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    (Original post by Exams v__v)
    The mark scheme says
    Wd by cyclist = wd by resistance (20*500) - (loss in pe+ loss in ke)
    I don't still understand this. Wd by cyclist and against resistance is clearly not the same? :|
    If you think about it, energy lost is energy the cyclist is not required to input into the system. If you go down a hill and then ascend a smaller hill less energy is required to go up the hill than if you started on a small hill and had to climb a bigger hill. Same goes for your initial kinetic energy. In terms of loss of energy, if there was no cyclist and it was a ball that rolled down the hill and then went back up again the loss of energy would be the work done by the friction on the ball
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    (Original post by Olive123)
    Can someone help me with this please


    A particle P receives an impulse of magnitude 9root2 in the direction of the vector i-j

    How would you convert the magnitude of an impulse into a vector ?
    (Original post by MLogan)
    I was wondering the same thing, i think it is something to do with it being parallel to i-j but i don't know what to do from then :|
    First find the magnitude of the direction \sqrt {1^2 + (-1)^2} = \sqrt {2}

    Then do the inverse of the magnitude x the Impulse x the parallel vector

    \frac{1}{\sqrt {2}} \times 9\sqrt {2} \times (i - j)

     = 9i - 9j
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    (Original post by Boy_wonder_95)
    Yh work done by resistance would be negative since it causes an energy loss whereas work done by cyclist would be positive since it causes an energy gain so no they're clearly not the same.

    Wd by R - Wd by Cyclist = Loss in Energy assuming Wd by R is greater
    How do we know wd against resistance is greater? I thought since the cyclist is doing work, it'll obviously be a lot more significant than work against friction?
    So I though it should be wd by cyclist = energy loss + wd against resistance?
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    (Original post by StUdEnTIGCSE)
    Well if you consider the component of weight down the slope in addition to friction as forces doing work then you do not need to consider GPE.

    Loss of KE= Gain in GPE + work done by friction

    is the same as

    Loss of KE = (forces acting down the plane) * distance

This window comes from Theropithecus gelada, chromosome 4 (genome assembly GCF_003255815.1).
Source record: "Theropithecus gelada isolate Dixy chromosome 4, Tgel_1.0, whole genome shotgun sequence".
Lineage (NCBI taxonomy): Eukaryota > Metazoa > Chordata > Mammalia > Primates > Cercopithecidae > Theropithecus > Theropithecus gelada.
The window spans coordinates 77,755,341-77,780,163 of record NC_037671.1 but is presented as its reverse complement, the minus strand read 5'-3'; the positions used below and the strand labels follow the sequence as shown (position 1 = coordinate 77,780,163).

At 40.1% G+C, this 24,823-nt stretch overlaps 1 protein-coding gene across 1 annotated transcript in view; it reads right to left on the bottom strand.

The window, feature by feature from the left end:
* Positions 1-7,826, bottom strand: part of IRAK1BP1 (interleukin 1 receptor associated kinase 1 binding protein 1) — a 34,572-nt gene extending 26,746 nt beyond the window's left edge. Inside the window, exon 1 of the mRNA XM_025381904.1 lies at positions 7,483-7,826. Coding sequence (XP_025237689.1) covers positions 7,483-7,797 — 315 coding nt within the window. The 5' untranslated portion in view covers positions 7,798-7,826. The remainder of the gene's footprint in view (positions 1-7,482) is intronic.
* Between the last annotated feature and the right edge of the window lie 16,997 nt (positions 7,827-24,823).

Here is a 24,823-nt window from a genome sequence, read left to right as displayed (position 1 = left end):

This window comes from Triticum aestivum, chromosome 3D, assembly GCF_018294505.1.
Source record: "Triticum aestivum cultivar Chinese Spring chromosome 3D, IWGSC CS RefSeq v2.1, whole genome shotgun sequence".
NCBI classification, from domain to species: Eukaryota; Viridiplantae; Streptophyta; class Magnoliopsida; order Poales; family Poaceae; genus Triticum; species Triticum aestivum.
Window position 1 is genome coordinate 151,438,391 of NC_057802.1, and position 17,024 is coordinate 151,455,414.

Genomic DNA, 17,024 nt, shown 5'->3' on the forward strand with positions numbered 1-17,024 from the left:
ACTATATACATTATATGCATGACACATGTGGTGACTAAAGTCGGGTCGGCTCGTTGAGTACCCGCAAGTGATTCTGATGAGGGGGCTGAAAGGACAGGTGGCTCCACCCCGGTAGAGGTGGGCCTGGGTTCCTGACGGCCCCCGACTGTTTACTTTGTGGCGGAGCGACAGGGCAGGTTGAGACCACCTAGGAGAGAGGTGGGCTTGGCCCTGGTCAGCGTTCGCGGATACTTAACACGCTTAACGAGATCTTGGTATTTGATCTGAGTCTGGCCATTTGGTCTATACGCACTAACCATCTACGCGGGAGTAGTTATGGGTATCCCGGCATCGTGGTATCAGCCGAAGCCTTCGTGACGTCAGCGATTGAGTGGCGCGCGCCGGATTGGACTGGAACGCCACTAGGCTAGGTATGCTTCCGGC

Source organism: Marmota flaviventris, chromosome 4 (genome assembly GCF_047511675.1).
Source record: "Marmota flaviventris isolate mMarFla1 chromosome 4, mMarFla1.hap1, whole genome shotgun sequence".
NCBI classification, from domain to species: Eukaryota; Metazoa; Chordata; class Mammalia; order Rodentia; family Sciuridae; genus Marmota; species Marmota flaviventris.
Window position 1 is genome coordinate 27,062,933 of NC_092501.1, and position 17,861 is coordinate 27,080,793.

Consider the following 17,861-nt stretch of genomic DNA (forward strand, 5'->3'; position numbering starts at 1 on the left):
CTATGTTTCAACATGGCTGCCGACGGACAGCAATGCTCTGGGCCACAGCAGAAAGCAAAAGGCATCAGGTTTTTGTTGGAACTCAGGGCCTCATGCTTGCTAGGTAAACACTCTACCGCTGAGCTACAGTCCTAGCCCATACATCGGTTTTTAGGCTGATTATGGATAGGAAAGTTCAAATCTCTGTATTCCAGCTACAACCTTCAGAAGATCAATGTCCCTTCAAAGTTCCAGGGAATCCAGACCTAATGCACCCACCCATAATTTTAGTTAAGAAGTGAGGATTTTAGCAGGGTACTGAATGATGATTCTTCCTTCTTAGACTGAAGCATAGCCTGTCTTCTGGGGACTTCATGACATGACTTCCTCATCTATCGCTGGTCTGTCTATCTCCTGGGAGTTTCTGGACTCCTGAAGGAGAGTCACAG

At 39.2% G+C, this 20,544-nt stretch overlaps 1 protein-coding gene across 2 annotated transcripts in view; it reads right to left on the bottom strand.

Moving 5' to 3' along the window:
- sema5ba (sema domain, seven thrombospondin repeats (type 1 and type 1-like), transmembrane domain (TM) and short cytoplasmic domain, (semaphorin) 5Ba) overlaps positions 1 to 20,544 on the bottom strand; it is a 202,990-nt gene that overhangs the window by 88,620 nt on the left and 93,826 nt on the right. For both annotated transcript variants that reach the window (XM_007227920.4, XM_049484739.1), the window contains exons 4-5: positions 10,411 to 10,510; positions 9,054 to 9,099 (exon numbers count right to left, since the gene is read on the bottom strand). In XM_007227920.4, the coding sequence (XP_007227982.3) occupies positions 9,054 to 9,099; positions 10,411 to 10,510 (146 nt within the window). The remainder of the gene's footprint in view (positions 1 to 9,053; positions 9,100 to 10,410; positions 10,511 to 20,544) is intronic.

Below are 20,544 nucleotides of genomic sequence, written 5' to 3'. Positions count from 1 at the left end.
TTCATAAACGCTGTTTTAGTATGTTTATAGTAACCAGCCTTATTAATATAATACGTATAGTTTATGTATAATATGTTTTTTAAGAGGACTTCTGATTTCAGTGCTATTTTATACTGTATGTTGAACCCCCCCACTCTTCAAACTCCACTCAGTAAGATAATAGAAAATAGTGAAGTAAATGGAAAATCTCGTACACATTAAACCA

So work done by forces down the plane is the same as KE?
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    (Original post by Boy_wonder_95)
    If you remember back to M1 you would have to find the magnitude of the direction first. Sqrt of 1^2 + 1^2 = root 2. Then you do 1 / root 2 x 9root2 x (i - j)
    Thanks !!
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    (Original post by kvohra)
    If you think about it, energy lost is energy the cyclist is not required to input into the system. If you go down a hill and then ascend a smaller hill less energy is required to go up the hill than if you started on a small hill and had to climb a bigger hill. Same goes for your initial kinetic energy. In terms of loss of energy, if there was no cyclist and it was a ball that rolled down the hill and then went back up again the loss of energy would be the work done by the friction on the ball
    Wait, are you saying loss in energy is the work done against resistance?
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    (Original post by Boy_wonder_95)
    \sqrt {1^2 + (-1)^2} = \sqrt {2}

    \frac{1}{\sqrt {2}} \times 9\sqrt {2} \times (i - j)

     = 18i - 18j
    Why 1/root2 ?
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    (Original post by Exams v__v)
    Wait, are you saying loss in energy is the work done against resistance?
    yes but a better way to think about it is work done by the resistance on you
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    (Original post by Exams v__v)
    How do we know wd against resistance is greater? I thought since the cyclist is doing work, it'll obviously be a lot more significant than work against friction?
    So I though it should be wd by cyclist = energy loss + wd against resistance?
    Because the question said there's an energy loss therefore whatever force is causing that loss must be greater than what's causing the gain

    No no, because resistance causes energy loss but wd causes energy gain so the difference between Wd by R and energy loss is WD by cyclist